St Abbs To Nunraw By Duns And Abbey St Bathans
ROUTE LENGTH: 44 MILES
Exit Coldingham via the High Street north (B6438), continue to follow as the road turns right, to StAbb’s Head. To reach Eyemouth, return to Coldingham and exit via the A1107, which leads directly from Coldingham, take the B6438 south. To continue past the A1 turn right onto it and then immediately left onto B6438 again. You will pass Reston and Bonkyl Church. You will join the A6112, eventually reaching Duns.
The main road north from Duns is the A6112, turn left onto B6365, then left onto the B6355. To visit Abbey St Bathans, take a right turn soon after, marked Abbey St Bathans. To reach Longformacus, return or continue along the B6355, and take the next left, marked Whitchester and Longformacus. From Longformacus, follow the road north-west, which will eventually rejoin the B6355, onto which you will turn left. You will, however, leave this road at the next right, which will lead to Garvald and Nunraw Abbey.
Same directions, the whole route to St Abb’s is downhill, though the route back will be uphill.
Follow from Coldingham Bridge Street (B6438), turning right slightly onto Reston Road (B6438). To continue past the A1 turn right onto it and then immediately left onto B6438 again. You will pass through Reston and turn left onto the B6437, and right onto the B6438, passing Bonkyl Church on your left. Join the A6112, passing through Preston, then turn left continuing on the A6112 as you leave it. Follow this road to Duns. About 1h20 minutes, 13.5 miles.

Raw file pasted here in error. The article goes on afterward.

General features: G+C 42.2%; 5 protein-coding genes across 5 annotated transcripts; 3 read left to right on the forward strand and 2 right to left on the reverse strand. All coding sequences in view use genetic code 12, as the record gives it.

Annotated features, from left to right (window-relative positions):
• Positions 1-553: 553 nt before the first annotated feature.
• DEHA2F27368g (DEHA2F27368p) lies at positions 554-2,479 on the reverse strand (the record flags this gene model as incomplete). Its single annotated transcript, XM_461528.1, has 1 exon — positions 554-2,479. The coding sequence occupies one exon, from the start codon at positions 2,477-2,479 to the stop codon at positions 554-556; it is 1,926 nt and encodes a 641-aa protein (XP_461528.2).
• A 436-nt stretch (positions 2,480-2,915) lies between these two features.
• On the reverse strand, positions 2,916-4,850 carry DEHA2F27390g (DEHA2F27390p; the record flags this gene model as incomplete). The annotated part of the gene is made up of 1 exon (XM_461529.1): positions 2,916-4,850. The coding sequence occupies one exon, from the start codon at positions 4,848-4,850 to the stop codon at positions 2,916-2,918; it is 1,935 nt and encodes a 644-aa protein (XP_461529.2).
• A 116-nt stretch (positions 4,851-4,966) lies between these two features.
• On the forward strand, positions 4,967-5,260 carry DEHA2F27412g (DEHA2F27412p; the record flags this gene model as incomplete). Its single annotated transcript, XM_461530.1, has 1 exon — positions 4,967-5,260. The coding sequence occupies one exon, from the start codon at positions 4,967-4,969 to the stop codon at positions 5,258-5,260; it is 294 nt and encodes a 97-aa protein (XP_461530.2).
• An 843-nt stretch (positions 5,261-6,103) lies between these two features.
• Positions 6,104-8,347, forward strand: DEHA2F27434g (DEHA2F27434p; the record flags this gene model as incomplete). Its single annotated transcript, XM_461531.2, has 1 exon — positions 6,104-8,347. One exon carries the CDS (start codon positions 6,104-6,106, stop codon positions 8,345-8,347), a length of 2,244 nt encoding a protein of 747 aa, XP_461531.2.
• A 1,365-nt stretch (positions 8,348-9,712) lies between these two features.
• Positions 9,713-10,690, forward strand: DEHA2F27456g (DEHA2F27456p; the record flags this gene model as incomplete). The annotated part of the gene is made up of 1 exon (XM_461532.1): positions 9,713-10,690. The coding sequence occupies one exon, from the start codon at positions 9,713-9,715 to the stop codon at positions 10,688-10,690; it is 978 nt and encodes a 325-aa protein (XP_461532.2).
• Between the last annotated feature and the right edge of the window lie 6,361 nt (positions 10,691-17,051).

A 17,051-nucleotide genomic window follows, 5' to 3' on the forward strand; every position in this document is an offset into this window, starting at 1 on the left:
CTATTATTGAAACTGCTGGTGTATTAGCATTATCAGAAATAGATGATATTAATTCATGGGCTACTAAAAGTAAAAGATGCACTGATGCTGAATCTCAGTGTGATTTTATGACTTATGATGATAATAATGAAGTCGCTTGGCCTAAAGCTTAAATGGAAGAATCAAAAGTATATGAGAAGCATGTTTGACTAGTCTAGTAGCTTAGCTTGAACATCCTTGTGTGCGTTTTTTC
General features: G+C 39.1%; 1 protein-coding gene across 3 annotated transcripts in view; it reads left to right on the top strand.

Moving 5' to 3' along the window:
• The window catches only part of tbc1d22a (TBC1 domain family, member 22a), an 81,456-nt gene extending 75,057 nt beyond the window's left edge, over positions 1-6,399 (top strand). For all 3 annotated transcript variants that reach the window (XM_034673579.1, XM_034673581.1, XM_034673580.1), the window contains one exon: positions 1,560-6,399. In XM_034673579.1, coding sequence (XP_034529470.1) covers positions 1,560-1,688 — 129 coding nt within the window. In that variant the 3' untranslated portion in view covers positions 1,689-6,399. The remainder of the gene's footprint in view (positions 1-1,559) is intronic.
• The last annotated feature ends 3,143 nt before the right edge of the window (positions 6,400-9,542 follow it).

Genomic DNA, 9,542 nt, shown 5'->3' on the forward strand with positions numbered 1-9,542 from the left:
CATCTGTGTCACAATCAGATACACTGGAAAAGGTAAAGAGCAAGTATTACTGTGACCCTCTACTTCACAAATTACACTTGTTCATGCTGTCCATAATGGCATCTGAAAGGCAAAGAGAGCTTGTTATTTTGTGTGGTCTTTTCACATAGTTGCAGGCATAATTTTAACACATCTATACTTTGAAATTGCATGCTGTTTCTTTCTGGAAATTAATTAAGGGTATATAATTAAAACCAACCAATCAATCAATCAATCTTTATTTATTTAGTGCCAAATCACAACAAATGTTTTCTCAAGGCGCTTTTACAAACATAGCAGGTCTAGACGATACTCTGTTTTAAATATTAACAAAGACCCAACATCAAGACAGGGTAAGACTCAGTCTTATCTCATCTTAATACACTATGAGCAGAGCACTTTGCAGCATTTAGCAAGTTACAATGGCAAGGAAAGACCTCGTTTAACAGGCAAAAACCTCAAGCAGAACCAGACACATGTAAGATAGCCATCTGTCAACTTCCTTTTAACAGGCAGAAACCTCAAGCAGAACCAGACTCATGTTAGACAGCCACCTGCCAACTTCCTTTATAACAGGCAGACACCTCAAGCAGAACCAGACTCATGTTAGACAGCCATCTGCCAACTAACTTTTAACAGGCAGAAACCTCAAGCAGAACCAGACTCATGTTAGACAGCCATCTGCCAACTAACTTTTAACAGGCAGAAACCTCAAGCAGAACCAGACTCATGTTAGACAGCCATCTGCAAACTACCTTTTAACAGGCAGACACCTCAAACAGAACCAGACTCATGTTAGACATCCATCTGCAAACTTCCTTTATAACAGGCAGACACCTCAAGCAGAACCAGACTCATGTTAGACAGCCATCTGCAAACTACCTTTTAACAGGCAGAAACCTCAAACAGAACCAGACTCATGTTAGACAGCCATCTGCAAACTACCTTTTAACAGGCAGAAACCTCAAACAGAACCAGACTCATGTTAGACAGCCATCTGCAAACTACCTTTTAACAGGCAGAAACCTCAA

Alternatively, you can take a cycle path from Eyemouth to Reston, then join the route above.From Duns to Garvald is about a four hour route, include the diversion to Abbey St Bathan’s. Follow the A6115 out of Duns, taking a left onto the B6365 then left onto the B6355. To visit Abbey St Bathans, take a right turn soon after, marked Abbey St Bathans. Return to the main road. Continue along the B6355, then take the next left, marked Whitchester and Longformacus. You will pass through the town, and turn right. From Longformacus, follow the road north-west, which will eventually rejoin the B6355, onto which you will turn left. You will, however, leave this road at the next right, which will lead to Garvald and Nunraw Abbey.
It is about a 29 minute walk from Coldingham to St Abb’s. It is a 57 minute walk from Coldingham to St Abb’s.
As noted in the guide, Abbey St Bathans and Longformacus are both on the Southern Upland Way. It is possible to walk from Cocksburnpath along this route to Longformacus, then follow the driving instructions above – follow the road north-west from Longformacus, on which you will eventually take a left onto the B6355. You will, however, leave this road at the next right, which will lead to Garvald and Nunraw Abbey.
By Public Transport
The Perryman’s bus, no. 235, departs from Coldingham to St Abb’s, once an hour at ten to.
The Perryman’s 235 also goes to eynmouth hourly, from Coldingham, at 5 minutes to the hour. You can get the bus earlier, then, from St Abb’s.